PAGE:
In this workshop, we plan to introduce participants to a set of web-based tools for selecting and interacting with content on JSTOR via Data for Research (dfr.jstor.org), a free, self-service tool created to support data mining. Currently, Data for Research enable exploration of both scholarly journal literature (more than 7 million journal articles) and a set of primary resources (26,000 19th Century British Pamphlets). The Data for Research service is available for use by the broad research community, including independent scholars and those not affiliated with participating institutions.
We’d like to tailor the workshop to the interests of participants. Some of the possible highlights include:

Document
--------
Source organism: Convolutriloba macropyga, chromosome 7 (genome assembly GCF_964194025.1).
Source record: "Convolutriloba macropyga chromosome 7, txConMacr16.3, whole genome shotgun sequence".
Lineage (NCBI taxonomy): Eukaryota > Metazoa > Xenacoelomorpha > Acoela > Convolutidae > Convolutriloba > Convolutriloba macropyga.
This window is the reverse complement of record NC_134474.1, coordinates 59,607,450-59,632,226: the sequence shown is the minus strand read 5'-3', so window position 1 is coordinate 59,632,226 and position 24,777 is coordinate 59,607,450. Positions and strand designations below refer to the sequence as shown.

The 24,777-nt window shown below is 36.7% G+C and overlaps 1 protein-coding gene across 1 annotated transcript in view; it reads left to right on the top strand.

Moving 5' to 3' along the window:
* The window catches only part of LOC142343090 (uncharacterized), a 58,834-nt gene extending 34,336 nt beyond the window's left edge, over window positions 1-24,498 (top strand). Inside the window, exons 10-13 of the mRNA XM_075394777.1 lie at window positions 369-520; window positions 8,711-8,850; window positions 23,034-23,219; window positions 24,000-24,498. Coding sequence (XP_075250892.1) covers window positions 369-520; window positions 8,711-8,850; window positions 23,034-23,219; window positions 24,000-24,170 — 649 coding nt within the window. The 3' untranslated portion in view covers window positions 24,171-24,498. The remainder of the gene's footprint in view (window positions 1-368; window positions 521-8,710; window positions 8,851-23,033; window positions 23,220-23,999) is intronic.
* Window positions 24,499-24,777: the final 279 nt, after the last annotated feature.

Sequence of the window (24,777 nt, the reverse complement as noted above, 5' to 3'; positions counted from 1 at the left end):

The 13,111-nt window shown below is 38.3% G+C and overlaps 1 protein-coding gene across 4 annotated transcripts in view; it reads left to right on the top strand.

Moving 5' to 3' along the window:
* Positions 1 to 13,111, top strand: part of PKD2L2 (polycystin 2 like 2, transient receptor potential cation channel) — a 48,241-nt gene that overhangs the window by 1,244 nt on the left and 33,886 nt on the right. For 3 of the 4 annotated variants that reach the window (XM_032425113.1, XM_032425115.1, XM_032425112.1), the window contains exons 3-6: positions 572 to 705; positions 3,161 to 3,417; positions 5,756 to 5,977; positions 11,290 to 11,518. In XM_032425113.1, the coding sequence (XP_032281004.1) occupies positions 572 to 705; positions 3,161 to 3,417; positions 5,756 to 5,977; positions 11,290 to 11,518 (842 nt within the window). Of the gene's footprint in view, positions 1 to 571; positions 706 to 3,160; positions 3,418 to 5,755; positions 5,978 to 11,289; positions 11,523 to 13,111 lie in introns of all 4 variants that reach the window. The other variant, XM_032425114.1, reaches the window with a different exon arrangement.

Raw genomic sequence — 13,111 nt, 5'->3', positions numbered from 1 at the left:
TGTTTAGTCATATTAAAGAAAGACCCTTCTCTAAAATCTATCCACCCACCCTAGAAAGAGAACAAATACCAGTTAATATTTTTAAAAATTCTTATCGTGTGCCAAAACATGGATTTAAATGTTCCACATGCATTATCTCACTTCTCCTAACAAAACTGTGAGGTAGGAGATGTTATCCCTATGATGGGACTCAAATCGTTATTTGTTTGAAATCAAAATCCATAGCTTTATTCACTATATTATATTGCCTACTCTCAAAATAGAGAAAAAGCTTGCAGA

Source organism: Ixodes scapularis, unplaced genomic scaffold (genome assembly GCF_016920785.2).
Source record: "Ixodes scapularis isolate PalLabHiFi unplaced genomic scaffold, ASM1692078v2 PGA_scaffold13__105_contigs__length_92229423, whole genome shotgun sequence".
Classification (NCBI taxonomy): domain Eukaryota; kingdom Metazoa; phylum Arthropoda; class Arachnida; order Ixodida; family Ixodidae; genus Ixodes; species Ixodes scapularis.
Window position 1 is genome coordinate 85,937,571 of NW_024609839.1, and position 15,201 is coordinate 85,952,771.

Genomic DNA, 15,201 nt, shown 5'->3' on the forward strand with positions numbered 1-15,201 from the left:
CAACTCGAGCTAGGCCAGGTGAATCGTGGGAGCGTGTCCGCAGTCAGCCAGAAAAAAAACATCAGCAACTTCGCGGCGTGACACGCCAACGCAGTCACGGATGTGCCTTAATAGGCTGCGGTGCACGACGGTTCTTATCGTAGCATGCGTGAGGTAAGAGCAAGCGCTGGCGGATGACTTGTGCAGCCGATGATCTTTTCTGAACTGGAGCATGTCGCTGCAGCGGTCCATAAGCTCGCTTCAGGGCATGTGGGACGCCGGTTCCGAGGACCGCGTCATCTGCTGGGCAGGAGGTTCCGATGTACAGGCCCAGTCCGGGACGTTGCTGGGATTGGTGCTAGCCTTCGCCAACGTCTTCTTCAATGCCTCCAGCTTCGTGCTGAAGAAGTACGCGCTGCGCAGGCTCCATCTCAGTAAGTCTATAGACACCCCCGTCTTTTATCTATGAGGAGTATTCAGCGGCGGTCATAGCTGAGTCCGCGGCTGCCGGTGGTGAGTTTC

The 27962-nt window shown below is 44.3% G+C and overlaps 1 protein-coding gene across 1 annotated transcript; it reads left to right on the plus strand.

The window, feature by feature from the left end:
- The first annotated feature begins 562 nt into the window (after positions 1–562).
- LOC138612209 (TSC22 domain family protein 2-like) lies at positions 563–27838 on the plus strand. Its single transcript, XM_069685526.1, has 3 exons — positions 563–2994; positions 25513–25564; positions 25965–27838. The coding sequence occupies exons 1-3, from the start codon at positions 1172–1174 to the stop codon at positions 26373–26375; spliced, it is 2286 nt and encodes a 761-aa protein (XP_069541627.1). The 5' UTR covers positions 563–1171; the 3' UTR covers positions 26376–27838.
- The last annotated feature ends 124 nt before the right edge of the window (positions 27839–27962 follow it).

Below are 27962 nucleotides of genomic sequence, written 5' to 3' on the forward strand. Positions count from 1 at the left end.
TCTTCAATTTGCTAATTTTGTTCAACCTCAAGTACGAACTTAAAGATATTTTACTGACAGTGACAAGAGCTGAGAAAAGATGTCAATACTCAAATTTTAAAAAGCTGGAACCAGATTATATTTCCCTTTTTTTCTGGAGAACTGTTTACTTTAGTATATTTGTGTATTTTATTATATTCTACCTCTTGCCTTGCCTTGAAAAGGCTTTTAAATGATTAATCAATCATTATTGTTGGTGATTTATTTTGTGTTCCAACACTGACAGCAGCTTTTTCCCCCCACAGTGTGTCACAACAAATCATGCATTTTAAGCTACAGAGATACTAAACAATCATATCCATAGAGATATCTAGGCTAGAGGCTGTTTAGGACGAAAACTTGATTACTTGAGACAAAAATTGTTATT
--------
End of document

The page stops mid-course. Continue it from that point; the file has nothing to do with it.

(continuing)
- a powerful faceted search interface that can be leveraged to define content of interest through an iterative process of searching and results filtering
- word frequencies, citations, key terms, and ngrams utilized for conducting analysis of document-level data
- topic modeling (classification of subject headings at the article level), a powerful tool for content selection and filtering
- downloadable datasets containing word frequencies, citations, key terms, or ngrams associated with the content selected
- visualization tools
- API for content selection and retrieval
Are any of these areas of particular interest to you? Please comment below.